Except, as has been shown here, even in the face of syntactic evidence, some groups can not make their minds up WHAT they are.
Rain ForestMoon wrote: Because often the label we insist on sticking on then has its origins in an insult to them.
Not in the case of Heathen. As Has been shown, this was our own name for ourselves. It was the christians, mistaking it for a way of the German tribes differetiaiting religion rather than demographics, that lead to it being thought of, by THEM, NOT us, as an insult.

It is a name we carry with pride.

Posted: Tue Feb 21, 2006 1:54 am
by Rain ForestMoon
Firstly let me say that I did not seek to disagree with you, Ragnar, but that I am in broad agreement with you on this matter.
Ragnar wrote:
Rain ForestMoon wrote: The term "Pagan" went to Britain with the Romans. It was allready in use 566years before the Normans got there. As evidence of proof, in the parts of todays Germany, that was invaded by the Romans, ie Bayern, Austria, W├╝rtenburg, Hessen etc, they also have the word "Paganisch". "Heiden" is considered North German, ie the part that was NOT invaded by the Romans. But both are used. North Germans ONLY use "Heiden".
This is interesting. I grew up in (german-speaking) Switzerland (well, we speak some sort of a German, anyway) and the word "paganisch" I never encountered. I do remeber christian missionaries who had gone to Africa or India talk about converting "Heidenkinder" (or, as it would be said in Swiss-German: HeideChindli) to christianity. Switzerland is further to the south than most of the German provinces you mention, and it was completely under Roman rule 2000 years ago.

Ragnar wrote: Not in the case of Heathen. As Has been shown, this was our own name for ourselves. It was the christians, mistaking it for a way of the German tribes differetiaiting religion rather than demographics, that lead to it being thought of, by THEM, NOT us, as an insult.

It is a name we carry with pride.

I do think you mis-understood me there. The meaning I meant was that it would be an insult to call someone who wants to be referred to as a Heathen a Pagan.
To call someone a Pagan was (probably) an insult many centuries ago in the Roman Empire, probably akin to calling someone a "Hillybilly", a "Country Hick" or "Retard".


Which leads to a question, of course:

How should a non-northern-european adherent of non-christian/non-jewish/non-muslim/non-hindu/non-etc be referred to?


I, if it comes to that, neither Pagan nor Heathen fits (but for me the [swiss-]german "Heide" would). If we need to be specific, "Animist" is fine with me, even though most people would have no idea what that means.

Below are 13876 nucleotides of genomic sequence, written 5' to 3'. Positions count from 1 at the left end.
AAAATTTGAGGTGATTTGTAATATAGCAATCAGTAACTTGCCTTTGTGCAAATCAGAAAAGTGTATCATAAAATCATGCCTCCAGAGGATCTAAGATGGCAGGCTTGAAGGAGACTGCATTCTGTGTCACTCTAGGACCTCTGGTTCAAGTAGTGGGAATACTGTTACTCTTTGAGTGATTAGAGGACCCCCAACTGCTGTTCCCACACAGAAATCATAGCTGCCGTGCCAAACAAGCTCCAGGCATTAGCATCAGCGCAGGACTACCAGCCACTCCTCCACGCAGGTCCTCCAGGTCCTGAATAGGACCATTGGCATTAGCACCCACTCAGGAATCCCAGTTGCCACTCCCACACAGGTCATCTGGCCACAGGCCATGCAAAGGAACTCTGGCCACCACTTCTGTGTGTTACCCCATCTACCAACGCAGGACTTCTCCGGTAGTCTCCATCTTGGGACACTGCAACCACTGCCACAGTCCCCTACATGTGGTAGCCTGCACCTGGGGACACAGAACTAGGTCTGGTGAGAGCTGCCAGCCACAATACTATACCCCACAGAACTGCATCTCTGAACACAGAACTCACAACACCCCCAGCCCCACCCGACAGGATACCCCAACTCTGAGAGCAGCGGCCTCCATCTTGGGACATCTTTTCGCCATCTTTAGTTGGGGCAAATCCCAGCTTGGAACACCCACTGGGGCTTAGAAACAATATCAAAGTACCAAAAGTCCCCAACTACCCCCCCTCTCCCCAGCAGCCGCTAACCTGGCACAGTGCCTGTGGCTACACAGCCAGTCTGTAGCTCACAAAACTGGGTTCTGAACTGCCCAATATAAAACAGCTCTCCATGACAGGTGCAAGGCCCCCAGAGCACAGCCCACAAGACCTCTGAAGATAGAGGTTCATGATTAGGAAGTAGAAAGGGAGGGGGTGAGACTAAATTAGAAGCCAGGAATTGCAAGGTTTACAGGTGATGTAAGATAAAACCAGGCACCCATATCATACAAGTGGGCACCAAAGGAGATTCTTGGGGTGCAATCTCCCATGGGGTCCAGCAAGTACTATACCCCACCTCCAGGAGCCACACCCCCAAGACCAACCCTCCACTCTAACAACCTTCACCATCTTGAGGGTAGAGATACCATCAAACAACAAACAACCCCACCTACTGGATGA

Blessings

Posted: Tue Feb 21, 2006 4:10 am
by Ragnar
"To call someone a Pagan was (probably) an insult many centuries ago in the Roman Empire, probably akin to calling someone a "Hillybilly", a "Country Hick" or "Retard"."
I think it only became an insult AFTER the "anti's" got hold of it. If you look at Scotland today, you have "Towny's", obvious really, and you have "schemy's" (Those that live in "welfare housing, or "projects" in U.S(?), and you have "Chuchters", which is, as far as I could find, the Gaellic for "Heathen", "Pagan", BEFORE those words came to mean something else. So in the demographic sence, not the religious.

I think the only reason that Scots Heathens, or Pagans, do not call themselves "Chuchters", is because, unlike Germanic, and Latin, Gallic suffered from;

a) A total ban for close on three hundred years, on pain of death. The same with the tartan cloth, that was a badge of the country dweller.

b) It became, even before the ban, a very "insular" language. Spoken only by communitys which, by then, were heavily christianised any way. So the difference of a towny being christian, and a "Chuchter" being not, did not exist.

c) "Chuchter" as a well known word only came about with the "Celtic revival", since Queen Victoria.

d) "Chuchter", has been re instated into the language as an automatic insult. Similar to your examples of "country hick", and "retard".

So, it is the fact that their actualy WAS a religious difference within the Germanic and Latin community's, between "Heath dweller", and "town dweller", that has preserved these words till now. The Scots never had that, WITHIN THE LANGUAGE. They obviously did "Physicaly".
"Which leads to a question, of course:
How should a non-northern-european adherent of non-christian/non-jewish/non-muslim/non-hindu/non-etc be referred to?"
The word "Heathen" is, today, used by the three monothiestic religions, and ethnologists, to refer to ANY one that is not monothiestic. So Hindus, us, Shinto, Budhists etc etc, fall under the "Heathen" umberella. They are also "anamistic", in that they (we), believe THINGS have spirits. Ask my Teddy bear.:roll:

What you call yourself WITHIN that group, is what we are discussing.

As to Swiss German. Switzerland, as a country, is a relative new comer, so MAY suffer from the same as the Scots. In that thier lannguages, or dialects thereof, have developed during the christian period. So it is difficult to tell.

Wow man. THATS heavy before my first joint. :-D

Enjoyable though. I think it is DETAILS that we are discussing. I feel that we do both actualy follow the same basic points as each other.